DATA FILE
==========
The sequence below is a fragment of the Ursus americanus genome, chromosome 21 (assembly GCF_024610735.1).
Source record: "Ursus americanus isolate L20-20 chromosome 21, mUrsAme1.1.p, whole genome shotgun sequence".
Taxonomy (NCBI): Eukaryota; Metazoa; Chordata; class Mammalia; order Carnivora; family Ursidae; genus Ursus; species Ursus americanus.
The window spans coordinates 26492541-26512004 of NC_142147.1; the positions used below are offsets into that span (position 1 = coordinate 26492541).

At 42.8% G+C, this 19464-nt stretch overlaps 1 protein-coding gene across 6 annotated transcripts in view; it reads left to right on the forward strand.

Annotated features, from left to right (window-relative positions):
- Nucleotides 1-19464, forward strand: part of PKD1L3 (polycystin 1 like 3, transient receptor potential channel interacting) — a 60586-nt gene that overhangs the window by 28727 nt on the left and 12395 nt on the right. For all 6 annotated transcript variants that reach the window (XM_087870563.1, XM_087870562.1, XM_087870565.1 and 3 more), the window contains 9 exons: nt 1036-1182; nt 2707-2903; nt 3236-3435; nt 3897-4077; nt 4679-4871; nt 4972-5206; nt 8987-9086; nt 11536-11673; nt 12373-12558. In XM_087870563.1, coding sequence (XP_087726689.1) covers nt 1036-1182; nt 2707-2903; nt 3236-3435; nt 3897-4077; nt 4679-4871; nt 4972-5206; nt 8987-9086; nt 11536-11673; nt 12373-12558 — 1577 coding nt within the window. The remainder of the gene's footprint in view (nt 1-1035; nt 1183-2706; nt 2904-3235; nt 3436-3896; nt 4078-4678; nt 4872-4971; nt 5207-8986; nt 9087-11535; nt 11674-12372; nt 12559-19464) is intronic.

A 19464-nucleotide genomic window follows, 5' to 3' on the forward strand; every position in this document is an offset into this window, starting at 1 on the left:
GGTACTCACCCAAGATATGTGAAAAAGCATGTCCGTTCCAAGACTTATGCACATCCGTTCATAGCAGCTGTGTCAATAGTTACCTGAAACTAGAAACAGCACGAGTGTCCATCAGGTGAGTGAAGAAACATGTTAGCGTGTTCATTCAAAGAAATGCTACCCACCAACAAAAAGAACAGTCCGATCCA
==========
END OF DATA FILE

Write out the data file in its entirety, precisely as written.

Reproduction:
The sequence below is a fragment of the Ursus americanus genome, chromosome 21 (assembly GCF_024610735.1).
Source record: "Ursus americanus isolate L20-20 chromosome 21, mUrsAme1.1.p, whole genome shotgun sequence".
Taxonomy (NCBI): Eukaryota; Metazoa; Chordata; class Mammalia; order Carnivora; family Ursidae; genus Ursus; species Ursus americanus.
The window spans coordinates 26492541-26512004 of NC_142147.1; the positions used below are offsets into that span (position 1 = coordinate 26492541).

At 42.8% G+C, this 19464-nt stretch overlaps 1 protein-coding gene across 6 annotated transcripts in view; it reads left to right on the forward strand.

Annotated features, from left to right (window-relative positions):
- Nucleotides 1-19464, forward strand: part of PKD1L3 (polycystin 1 like 3, transient receptor potential channel interacting) — a 60586-nt gene that overhangs the window by 28727 nt on the left and 12395 nt on the right. For all 6 annotated transcript variants that reach the window (XM_087870563.1, XM_087870562.1, XM_087870565.1 and 3 more), the window contains 9 exons: nt 1036-1182; nt 2707-2903; nt 3236-3435; nt 3897-4077; nt 4679-4871; nt 4972-5206; nt 8987-9086; nt 11536-11673; nt 12373-12558. In XM_087870563.1, coding sequence (XP_087726689.1) covers nt 1036-1182; nt 2707-2903; nt 3236-3435; nt 3897-4077; nt 4679-4871; nt 4972-5206; nt 8987-9086; nt 11536-11673; nt 12373-12558 — 1577 coding nt within the window. The remainder of the gene's footprint in view (nt 1-1035; nt 1183-2706; nt 2904-3235; nt 3436-3896; nt 4078-4678; nt 4872-4971; nt 5207-8986; nt 9087-11535; nt 11674-12372; nt 12559-19464) is intronic.

A 19464-nucleotide genomic window follows, 5' to 3' on the forward strand; every position in this document is an offset into this window, starting at 1 on the left:
GGTACTCACCCAAGATATGTGAAAAAGCATGTCCGTTCCAAGACTTATGCACATCCGTTCATAGCAGCTGTGTCAATAGTTACCTGAAACTAGAAACAGCACGAGTGTCCATCAGGTGAGTGAAGAAACATGTTAGCGTGTTCATTCAAAGAAATGCTACCCACCAACAAAAAGAACAGTCCGATCCA